Rudyard Kipling’s legendary poem, “The Female of the Species,” has as its recurring refrain the following: “The female of the species is more deadly than the male.” But what if the species in question is Homo sapiens sapiens? Most shooting instructors will happily tell you that yes, women are better shooters than men. That leads us to the real question: Why this is the case, and if so, is this shooting success something that men could emulate? In the interests of objectivity, we asked three male gun trainers for their thoughts … and the answers may surprise you. (Or not.)
We’ll start with a core truth: Firearms are truly the great equalizer. As women, our lack of upper-body strength relative to men’s stops mattering the second we step up to the firing line. All you really need, physically, to be a good shooter is decent hand-eye coordination. That’s something that should be more or less consistent across both sexes. And yet…
A while back, our sister publication NRA Family asked a 27-year Army marksmanship instructor for his thoughts. His reply was:
“As a military logistician, my units had around 20 percent female personnel in both officer and enlisted ranks. All the women fired Expert their first day, but less than a third of the men did so. Several men had to re-train and repeat the course to qualify. This pattern continued when the 9mm replaced the .45 in 1985, until I retired in 1997. It also appeared that differences in musculature and hand size had no effect on the scores.”
So what did make the difference? Says Col. Haynes, “Told how to hold the gun, that’s the way they held it. Told to look at the front sight, that’s what they looked at. Told what I thought they were doing wrong, their first instinct was to believe me.”
So, our first male gun instructor says that yes, women are better shooters, and his theory is that it’s because we listen.
We also checked with firearms instructor and legendary gun writer Sheriff Jim Wilson. Here are his thoughts:
“Men and women are equal in terms of the ability and physical skills needed to learn to shoot. However, I think more women approach the task in an open-minded manner. They seem to have fewer pre-conceived notions and ego doesn't seem to get in their way quite as much. We've all been in the class where one student tries to act like he is a junior instructor—and in my experience that has always been a man. My Hispanic friends call that ‘Macho’—a fine, descriptive word—and something that every student needs to park at the front gate before class starts.”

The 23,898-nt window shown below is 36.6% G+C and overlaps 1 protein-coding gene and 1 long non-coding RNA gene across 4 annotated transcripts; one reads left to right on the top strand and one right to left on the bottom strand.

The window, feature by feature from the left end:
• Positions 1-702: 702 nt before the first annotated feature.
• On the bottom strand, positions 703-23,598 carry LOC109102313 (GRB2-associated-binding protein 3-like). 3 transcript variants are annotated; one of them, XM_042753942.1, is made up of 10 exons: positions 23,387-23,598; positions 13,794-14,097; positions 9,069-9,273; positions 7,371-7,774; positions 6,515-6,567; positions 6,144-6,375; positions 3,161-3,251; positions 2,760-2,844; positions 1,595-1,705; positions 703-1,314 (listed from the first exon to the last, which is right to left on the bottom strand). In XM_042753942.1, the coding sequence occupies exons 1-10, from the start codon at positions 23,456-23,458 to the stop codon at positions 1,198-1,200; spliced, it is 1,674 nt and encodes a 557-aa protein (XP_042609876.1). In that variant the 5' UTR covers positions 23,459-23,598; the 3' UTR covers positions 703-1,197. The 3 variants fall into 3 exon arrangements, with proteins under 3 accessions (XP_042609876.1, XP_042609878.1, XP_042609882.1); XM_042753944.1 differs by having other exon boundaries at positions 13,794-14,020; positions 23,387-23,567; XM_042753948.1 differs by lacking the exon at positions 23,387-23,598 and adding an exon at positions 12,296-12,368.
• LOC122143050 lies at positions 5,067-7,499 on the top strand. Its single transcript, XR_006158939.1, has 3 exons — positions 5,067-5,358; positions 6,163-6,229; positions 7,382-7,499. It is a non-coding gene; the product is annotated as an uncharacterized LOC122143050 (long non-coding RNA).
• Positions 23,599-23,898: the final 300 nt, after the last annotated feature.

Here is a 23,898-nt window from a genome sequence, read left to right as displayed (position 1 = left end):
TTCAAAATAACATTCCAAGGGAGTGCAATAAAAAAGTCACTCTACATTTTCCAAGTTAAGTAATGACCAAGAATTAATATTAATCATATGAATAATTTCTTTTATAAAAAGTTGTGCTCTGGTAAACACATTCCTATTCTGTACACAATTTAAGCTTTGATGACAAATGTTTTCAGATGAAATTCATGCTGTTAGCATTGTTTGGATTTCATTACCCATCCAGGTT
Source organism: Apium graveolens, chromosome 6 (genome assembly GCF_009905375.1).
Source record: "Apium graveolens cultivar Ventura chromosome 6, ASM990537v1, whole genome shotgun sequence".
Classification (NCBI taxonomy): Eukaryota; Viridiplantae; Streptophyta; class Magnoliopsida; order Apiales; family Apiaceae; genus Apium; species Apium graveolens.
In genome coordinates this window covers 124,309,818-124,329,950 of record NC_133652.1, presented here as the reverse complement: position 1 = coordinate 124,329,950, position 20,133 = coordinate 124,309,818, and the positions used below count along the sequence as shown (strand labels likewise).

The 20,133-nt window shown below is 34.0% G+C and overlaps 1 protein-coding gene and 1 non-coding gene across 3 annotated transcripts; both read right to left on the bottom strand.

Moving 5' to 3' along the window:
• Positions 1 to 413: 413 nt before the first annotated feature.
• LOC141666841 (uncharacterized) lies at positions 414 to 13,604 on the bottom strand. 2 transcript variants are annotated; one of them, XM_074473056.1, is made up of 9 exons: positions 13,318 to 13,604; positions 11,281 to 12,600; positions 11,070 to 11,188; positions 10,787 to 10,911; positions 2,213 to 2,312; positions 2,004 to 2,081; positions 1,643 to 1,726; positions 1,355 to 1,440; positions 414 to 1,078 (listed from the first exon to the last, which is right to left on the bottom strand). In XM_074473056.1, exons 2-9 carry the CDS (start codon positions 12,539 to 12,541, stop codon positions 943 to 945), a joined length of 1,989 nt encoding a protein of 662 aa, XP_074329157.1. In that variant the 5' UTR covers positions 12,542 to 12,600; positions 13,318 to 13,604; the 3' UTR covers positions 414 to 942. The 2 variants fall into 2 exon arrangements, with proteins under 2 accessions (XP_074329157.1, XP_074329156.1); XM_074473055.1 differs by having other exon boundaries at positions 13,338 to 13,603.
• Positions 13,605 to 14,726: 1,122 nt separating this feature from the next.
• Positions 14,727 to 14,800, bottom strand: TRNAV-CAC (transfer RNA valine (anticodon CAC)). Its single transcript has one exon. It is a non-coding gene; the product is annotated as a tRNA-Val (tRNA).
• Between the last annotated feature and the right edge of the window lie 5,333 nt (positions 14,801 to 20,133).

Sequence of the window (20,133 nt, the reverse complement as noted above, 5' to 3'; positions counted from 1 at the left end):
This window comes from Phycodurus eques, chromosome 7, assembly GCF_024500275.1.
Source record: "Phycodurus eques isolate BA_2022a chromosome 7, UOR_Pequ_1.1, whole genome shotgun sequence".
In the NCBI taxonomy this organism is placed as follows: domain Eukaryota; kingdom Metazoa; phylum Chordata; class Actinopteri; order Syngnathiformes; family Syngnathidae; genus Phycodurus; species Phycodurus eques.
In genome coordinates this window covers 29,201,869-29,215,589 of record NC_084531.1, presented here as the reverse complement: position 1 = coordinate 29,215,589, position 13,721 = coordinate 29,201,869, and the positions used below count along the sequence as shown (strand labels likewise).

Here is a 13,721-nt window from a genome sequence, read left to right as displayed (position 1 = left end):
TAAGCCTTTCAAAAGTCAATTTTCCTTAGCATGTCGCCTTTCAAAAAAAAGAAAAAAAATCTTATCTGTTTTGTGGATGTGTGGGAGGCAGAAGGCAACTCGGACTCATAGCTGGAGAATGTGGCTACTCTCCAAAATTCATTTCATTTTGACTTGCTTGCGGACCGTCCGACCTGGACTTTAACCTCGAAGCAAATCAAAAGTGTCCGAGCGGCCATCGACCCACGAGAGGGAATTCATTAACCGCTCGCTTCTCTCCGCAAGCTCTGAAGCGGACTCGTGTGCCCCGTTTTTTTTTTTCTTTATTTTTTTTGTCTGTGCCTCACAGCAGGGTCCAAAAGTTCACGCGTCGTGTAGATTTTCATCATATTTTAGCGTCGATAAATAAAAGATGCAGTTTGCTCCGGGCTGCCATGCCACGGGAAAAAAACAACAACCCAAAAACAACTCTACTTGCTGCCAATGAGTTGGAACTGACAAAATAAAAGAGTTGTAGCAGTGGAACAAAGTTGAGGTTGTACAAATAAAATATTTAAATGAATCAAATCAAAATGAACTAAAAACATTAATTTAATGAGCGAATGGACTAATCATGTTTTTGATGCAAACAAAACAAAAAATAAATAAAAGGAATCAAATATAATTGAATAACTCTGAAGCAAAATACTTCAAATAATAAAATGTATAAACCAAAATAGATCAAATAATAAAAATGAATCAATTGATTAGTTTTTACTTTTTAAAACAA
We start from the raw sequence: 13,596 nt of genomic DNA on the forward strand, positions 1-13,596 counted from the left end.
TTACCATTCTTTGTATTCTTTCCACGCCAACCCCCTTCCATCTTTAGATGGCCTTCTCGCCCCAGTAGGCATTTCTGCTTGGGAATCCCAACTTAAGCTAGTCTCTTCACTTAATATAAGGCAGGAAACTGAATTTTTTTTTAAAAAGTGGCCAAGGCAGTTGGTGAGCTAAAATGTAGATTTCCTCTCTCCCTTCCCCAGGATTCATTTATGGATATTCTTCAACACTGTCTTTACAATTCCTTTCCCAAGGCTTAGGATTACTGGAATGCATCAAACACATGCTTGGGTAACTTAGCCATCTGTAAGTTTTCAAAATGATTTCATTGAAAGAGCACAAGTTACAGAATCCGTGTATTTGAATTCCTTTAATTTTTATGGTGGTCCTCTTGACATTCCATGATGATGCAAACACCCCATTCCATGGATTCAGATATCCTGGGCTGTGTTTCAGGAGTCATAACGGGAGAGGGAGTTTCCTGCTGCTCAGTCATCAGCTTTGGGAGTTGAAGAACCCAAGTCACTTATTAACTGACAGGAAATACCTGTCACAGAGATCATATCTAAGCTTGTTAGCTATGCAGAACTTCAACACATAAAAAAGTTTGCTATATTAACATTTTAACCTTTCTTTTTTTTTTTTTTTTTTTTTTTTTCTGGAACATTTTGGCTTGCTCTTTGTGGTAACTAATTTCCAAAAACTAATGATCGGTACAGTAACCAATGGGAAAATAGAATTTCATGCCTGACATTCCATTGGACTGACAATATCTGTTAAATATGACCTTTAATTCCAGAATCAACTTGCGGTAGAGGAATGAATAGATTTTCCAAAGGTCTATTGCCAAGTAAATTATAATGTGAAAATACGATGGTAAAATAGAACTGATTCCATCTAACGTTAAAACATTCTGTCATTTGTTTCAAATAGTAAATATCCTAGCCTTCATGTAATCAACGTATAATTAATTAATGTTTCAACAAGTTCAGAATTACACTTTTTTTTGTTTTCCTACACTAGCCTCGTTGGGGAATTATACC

So, our second male gun instructor says that yes, women are better shooters, and his theory is that it’s because women listen to their instructors instead of trying to one-up them.
Frank and Barb Melloni, owner/operators of Renaissance Firearms Instruction, have trained thousands of women and men to shoot safely. We already know what Barb would say (given that she’s an NRA Women contributor), so we checked in with Frank.
“It’s because they take better instruction than men. Usually women come into a course without a preconceived idea of shooting stands, trigger press or any of the other things that ‘the guys at the range’ taught them.”
Seems that Frank’s take is that women are better shooters than men because women are more likely to listen to a professional gun instructor and follow his or her advice than men.
Readers, I think we have officially established a pattern here. Women are better shooters than men because we listen to our firearms instructors, believe them when they tell us what will and will not work, and weigh the advice of professionals more than that of our buddies.
So the answer seems to be that no, women aren’t naturally better shooters than men … we’re just better listeners. (Cue the expressions of non-shock and total lack of surprise on the face of every woman reading this article.) That would seem to indicate that this highly successful trait is something anyone, male or female, could emulate for shooting success. And yet …
I once had the opportunity to speak to a male Olympic shooter—I won’t name him, since he didn’t agree to be quoted—and I asked him a question that had been bothering me for some time. We must assume that at the Olympic level, any differences between male and female learning patterns has long since been erased. It doesn’t stand to reason that “listening to instruction” would matter at the ultra-elite competitive level.
“I understand why Olympic sports are segregated by sex for strength- and speed-based competitions,” I asked him, “but why the shooting sports? Shooting is even more gender-neutral than bowling.”
“They don’t segregate the women shooters from the men shooters to keep things fair for the women,” he whispered in reply. “They do it to keep it fair for us.”